I’ve understood the need for objectivity for a while, but just recently I discovered another piece of the puzzle. For a time, I confused this necessity for impartiality with a necessity for detachment. In all honesty, I felt a type of shame when my beliefs shone through in my novels. “Don’t dictate,” “don’t preach,” “Don’t pressure your readers,” I told myself. My characters have struggled with faith and relationships and truth, and in writing each of them, I’ve been making comments on those things. Even in the mythology of my world, a piece of my worldview peeks through. As I look back at my novels, I realize I can’t separate myself from my works. I cannot disguise the strange mixture of hope and cynicism within me, and my desire to be a part of something greater, something lasting, something beautiful, ruptures through my attempts at neutrality like a flower bursting from the bud.
How can this be? I just finished telling you how I aspire to write only facts, nothing so subjective as to pressure the reader into believing me. There is a secret I’ve found to writing and to life, though. Pride-filled orders for someone to accept what we’re saying, pathetic pleas for people to just trust us, coercive arguments to have others confess our truth, these things do little to convince anyone. Yet this doesn’t mean we should neglect the beliefs of ours that ought to be considered, the ideas of ours that ought to be contemplated, or the thoughts of ours that ought to be discussed. It’s just that the best way to present these things is by living them and weaving them into our stories so intricately that they’re no longer tenets or doctrine to be force-fed but rather animate convictions and breathing beliefs from which our lives naturally follow.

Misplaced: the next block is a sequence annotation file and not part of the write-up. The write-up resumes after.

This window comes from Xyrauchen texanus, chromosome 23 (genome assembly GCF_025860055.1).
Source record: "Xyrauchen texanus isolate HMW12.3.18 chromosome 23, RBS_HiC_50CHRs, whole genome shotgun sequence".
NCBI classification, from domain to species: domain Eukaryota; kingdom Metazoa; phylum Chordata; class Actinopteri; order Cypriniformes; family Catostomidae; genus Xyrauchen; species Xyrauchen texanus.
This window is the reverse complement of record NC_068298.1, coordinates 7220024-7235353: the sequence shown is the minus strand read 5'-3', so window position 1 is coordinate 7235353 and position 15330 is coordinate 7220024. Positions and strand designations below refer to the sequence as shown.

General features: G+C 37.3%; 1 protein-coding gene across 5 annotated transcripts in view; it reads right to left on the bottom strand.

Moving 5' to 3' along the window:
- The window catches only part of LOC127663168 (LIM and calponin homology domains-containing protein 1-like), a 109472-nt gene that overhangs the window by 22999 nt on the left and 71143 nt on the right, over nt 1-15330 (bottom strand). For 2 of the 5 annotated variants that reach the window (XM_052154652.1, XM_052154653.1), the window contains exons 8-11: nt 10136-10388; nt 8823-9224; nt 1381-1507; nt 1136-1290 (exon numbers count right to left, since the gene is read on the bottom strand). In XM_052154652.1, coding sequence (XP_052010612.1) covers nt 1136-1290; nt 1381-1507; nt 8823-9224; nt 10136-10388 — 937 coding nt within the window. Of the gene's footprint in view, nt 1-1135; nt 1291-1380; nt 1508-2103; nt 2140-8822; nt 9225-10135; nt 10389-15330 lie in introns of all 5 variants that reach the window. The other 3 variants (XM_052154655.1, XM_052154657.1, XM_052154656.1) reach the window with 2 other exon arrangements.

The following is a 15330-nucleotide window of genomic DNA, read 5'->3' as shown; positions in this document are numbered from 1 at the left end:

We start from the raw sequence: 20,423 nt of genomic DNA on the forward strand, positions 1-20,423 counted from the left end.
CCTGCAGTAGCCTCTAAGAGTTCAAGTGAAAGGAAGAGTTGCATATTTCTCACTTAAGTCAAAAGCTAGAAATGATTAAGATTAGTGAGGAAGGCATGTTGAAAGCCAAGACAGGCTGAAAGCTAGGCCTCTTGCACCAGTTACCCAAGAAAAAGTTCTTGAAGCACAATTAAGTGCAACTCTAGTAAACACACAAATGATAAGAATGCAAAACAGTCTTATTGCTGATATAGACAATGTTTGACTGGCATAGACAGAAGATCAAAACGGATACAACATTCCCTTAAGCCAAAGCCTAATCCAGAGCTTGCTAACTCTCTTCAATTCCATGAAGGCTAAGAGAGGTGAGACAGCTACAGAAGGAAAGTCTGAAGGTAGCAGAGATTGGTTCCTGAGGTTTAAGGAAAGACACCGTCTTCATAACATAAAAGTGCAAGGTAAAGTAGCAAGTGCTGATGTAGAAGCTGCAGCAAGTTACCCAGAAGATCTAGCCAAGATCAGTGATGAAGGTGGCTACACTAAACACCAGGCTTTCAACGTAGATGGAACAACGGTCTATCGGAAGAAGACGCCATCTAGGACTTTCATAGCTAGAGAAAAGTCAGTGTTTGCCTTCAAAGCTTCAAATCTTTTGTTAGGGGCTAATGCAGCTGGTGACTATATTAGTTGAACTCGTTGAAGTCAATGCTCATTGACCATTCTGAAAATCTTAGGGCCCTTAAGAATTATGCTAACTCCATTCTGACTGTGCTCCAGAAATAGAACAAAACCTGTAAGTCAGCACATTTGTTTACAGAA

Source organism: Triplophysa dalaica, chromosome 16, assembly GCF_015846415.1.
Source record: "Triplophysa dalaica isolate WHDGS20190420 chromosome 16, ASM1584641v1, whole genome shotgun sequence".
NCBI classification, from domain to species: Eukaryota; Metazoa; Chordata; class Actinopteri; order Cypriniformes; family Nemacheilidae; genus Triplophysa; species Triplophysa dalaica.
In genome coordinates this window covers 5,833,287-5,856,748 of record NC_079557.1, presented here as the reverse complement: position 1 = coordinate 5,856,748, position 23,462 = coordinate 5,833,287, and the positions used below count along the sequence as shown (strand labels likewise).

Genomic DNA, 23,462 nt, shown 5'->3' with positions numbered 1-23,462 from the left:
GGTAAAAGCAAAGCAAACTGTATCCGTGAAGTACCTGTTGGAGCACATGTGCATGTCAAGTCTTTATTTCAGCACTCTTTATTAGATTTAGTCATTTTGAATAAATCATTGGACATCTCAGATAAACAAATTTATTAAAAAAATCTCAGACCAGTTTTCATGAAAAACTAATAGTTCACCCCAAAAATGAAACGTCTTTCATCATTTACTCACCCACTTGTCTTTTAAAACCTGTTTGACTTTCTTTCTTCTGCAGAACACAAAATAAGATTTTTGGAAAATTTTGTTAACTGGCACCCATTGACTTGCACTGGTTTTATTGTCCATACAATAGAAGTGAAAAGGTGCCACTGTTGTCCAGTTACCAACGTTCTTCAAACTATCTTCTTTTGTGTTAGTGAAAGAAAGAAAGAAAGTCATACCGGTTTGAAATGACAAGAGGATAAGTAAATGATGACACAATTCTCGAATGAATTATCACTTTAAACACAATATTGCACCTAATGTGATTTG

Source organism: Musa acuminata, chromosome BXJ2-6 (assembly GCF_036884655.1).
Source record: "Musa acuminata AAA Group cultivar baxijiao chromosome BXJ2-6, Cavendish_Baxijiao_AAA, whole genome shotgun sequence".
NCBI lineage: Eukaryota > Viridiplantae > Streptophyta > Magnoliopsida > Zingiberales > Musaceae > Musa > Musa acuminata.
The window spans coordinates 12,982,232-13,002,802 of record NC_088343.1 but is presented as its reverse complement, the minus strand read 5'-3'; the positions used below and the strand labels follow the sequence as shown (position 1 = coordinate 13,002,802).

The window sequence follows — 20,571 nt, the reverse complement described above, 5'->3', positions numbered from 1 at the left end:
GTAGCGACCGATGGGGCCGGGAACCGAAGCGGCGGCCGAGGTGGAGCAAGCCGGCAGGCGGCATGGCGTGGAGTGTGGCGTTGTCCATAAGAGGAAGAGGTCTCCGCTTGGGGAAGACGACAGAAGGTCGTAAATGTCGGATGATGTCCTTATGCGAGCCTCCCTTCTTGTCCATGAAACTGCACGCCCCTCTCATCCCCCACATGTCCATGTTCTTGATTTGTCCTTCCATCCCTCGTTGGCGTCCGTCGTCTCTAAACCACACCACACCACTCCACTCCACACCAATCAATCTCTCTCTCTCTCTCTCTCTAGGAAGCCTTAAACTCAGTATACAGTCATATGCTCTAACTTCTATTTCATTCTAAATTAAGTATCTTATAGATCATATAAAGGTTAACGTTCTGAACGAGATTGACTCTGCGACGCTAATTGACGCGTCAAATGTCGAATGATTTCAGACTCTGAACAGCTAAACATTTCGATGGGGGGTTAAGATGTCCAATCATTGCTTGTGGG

I hope never to oblige my readers to accept my beliefs as true based on the mere fact that I’ve stated them, and I imagine that many writers agree with me on this point. For this reason, we must take care not to “preach” at our audiences. Rather, we must focus on crafting our stories with an inner honesty and faithfulness to what we’re writing. In doing so, without an attachment to the convincing of the reader, we’ll find that what we write becomes more compelling and truth-filled. In letting go of the results and centering ourselves on sincerity, our works take on a life of their own and we’re simply along for the ride. I will end up revealing my soul before I’m finished. Yet with all genuineness and candor, I can share the hidden pieces of my heart in a way that doesn’t force a conclusion from others but instead invites them to explore the ideas I have presented. In confessing who I am, I hope that others, that is, my readers, might find a space in which they can do the same. My beliefs, the vantage point from which I see reality, will shine through, but if I’m careful to show respect and kindness, it just might be that we can all become a little more honest about the world and ourselves.